Signs of Anxiety and Depression in the Elderly
While we often hear stories about young adults, as well as many people who have come back from traumatic events such as war, who suffer from anxiety and depression, it’s often overlooked in the elderly. There are so many instances in which a senior is acting a certain way and it’s assumed that they have either just become quiet with age, can’t speak well, or are just mad that they may have been placed in a home that they didn’t want to be in. Each one of those circumstances can be signs of depression or anxiety that many of us seem to overlook.
Especially during this important week, we would like to make sure that every person, whether they are a senior and need to look out for a friend, or even a loved one of a senior that seems to be acting a bit different than they’re used to, can pick up on the signs of anxiety and depression and give their loved ones the help they deserve.
Affecting roughly 350 million people across the globe, depression is one of the most common disorders that gets both diagnosed and bypassed. In severe cases patients can often lose the ability to properly function because of their heavy emotions. For seniors, they can easily fall into a deep depression if they lose their life-long love, pet, or their living situation gets all turned around because of their declining health.
Some signs include, but are not limited to:
- Trouble sleeping – The condition will more than likely affect your senior loved one’s ability to sleep, but it can also cause them to be so shut off to the word, and all they do is sleep all day. If you notice that your senior is always lethargic and complaining about the inability to sleep, or if they are sleeping more than they ever used to, it may be a cause for concern.
- Always sad, unmotivated – This symptom is one that anyone could experience, especially after a loss of a loved one. As seniors get older in age, many of them see their friends and family pass, and they realize that it’s going to happen more and more as the years go by, therefore they may be having a hard time coping with this. They can also be sad if they feel as though living in a senior living community has taken away their independence and everything they know, especially if the facility isn’t the right fit for them.
- Rapid loss/gain of weight – We often hear about how food is where many of us find comfort, and that is one of the main reasons why people gain weight; we eat away our emotions that we don’t want to share. With seniors, depending on what they’re going through, they may feel like they’re alone, and they react in ways such as not eating enough or eating too much. Make sure you’re there for your loved one! If they’re going through some life changes be there to talk to them and offer to make it as easy of a transition as possible!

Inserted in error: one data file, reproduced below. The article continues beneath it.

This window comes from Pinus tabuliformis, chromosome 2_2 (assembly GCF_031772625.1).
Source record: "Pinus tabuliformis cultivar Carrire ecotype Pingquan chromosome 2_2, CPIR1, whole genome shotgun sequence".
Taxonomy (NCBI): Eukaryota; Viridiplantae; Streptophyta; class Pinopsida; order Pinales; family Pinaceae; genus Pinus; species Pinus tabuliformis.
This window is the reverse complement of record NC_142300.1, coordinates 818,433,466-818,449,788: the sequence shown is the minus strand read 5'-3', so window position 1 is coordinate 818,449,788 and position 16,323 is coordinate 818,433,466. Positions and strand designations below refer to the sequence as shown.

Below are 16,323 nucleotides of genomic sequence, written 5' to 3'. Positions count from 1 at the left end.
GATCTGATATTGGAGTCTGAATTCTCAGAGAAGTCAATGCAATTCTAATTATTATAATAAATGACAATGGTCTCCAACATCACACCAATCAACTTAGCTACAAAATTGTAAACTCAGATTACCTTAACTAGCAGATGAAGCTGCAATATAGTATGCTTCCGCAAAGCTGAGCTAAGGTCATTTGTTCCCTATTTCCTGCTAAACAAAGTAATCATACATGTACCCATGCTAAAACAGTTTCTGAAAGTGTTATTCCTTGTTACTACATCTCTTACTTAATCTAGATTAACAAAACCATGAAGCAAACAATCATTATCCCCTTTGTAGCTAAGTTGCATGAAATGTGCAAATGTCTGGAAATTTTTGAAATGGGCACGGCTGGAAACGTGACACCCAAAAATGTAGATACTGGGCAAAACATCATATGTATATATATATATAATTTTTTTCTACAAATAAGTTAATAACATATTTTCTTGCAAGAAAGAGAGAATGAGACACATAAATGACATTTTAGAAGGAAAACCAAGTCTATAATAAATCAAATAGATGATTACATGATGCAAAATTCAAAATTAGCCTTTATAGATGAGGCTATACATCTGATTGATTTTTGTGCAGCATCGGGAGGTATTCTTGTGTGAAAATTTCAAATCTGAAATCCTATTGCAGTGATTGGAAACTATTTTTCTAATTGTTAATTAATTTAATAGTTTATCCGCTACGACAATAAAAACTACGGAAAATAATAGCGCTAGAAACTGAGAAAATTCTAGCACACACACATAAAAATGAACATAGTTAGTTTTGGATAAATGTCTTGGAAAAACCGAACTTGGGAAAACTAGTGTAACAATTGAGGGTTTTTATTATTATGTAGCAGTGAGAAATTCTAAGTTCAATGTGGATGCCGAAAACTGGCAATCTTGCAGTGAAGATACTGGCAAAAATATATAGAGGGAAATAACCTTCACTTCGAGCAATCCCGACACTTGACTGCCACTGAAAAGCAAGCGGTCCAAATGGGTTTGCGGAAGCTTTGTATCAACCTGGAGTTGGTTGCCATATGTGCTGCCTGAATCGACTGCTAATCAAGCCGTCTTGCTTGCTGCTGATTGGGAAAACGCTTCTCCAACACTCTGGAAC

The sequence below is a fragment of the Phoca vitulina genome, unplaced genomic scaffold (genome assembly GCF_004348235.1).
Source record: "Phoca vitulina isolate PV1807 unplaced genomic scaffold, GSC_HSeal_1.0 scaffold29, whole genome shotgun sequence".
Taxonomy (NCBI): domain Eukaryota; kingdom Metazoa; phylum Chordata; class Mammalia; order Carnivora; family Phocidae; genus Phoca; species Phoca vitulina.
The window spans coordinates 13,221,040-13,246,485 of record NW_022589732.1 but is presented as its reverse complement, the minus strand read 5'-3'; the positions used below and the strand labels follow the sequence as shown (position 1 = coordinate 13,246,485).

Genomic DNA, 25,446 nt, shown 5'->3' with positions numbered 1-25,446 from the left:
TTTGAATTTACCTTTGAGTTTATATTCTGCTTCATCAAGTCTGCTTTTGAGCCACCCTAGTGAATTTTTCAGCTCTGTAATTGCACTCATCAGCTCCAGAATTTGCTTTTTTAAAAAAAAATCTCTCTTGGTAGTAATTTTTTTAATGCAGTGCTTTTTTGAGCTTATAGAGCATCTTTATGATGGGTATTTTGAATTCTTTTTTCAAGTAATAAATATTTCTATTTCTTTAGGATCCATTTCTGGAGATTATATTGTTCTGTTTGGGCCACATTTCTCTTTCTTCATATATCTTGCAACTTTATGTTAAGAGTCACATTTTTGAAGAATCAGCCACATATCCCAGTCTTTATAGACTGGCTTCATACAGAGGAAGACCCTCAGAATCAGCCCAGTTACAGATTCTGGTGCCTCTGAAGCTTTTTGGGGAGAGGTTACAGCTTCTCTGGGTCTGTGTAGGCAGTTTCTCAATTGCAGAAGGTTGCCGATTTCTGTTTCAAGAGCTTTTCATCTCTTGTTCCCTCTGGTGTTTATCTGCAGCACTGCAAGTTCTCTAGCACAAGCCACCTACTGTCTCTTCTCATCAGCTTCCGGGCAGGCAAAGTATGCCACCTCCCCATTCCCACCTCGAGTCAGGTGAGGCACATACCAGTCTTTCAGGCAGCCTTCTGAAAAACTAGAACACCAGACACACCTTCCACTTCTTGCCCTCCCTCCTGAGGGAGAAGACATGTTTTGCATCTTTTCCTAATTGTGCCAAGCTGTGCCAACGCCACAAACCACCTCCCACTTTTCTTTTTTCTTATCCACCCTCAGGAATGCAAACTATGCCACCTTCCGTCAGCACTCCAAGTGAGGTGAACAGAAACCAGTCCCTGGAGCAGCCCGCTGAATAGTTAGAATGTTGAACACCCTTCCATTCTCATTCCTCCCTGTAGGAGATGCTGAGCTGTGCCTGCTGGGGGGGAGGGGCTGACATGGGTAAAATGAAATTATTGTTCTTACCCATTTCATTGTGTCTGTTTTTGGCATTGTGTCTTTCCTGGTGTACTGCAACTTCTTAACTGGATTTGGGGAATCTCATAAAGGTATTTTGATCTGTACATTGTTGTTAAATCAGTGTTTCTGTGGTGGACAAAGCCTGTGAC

While anxiety and depression are very similar and can go hand in hand, we decided to break them down for you so you know the symptoms of each, rather than just general symptoms of both combined. Anxiety is often the result of stress; when you’re going through a big life change, or even if a certain event is coming up, it’s easy to become anxious and worry. According to the Anxiety and Depression Association of America, one in five people suffer from anxiety, and it’s definitely not a disorder that should be ignored. Your senior loved one may be experiencing this for numerous reasons, just make sure you’re there to help them through it by being able to catch the initial signs!
- Tendency to panic – When a person has become sensitive to stressful situations, they panic much quicker than someone who isn’t suffering from anxiety would. Their kneejerk reaction is to stress over it and over think it to the point that it prevents them from functioning properly. They become fearful of it and dread it. To help your senior cope with this, you can help them ease into the stressful process, and help them prepare for it so they have enough time to think about it.
- Trouble concentrating – Due to the fact that the stress and fears consume their thoughts, seniors who suffer from anxiety have a hard time focusing on any one thing at a time. Their mind wanders and they’ll often forget where they just put something, or even where they’re headed. Help them overcome this by being on top of their schedule and making sure that you can assist them in living the way they’d love to.
- Obsessing – When one thing captures their attention that they look at as worrisome, their anxiety will cause them to obsess over it until it passes or until whatever it is goes away. If you notice your loved one becoming overly fixated on and worried about certain aspects of their life, you can help them by trying to take their mind off of it. Think about something they used to love to do and see if you can get them to start doing it again, or even just encourage them to exercise by going for a walk to help clear their mind.
Both Anxiety and Depression are disorders that affect millions of people every day, especially the elderly. Your senior loved ones may easily come down with these disorders especially at the time in their life where they may be unable to take care of themselves properly and need assistance.
You can help them cope with these disorders by looking for senior living facilities that specialize in treating these disorders, and walking them through the process of moving in so that it is not such a shock to them. If you feel as though moving into a new place is too much to handle, you should consider hiring at home care, so that they can continue to live in their comfort zone while getting the help they need.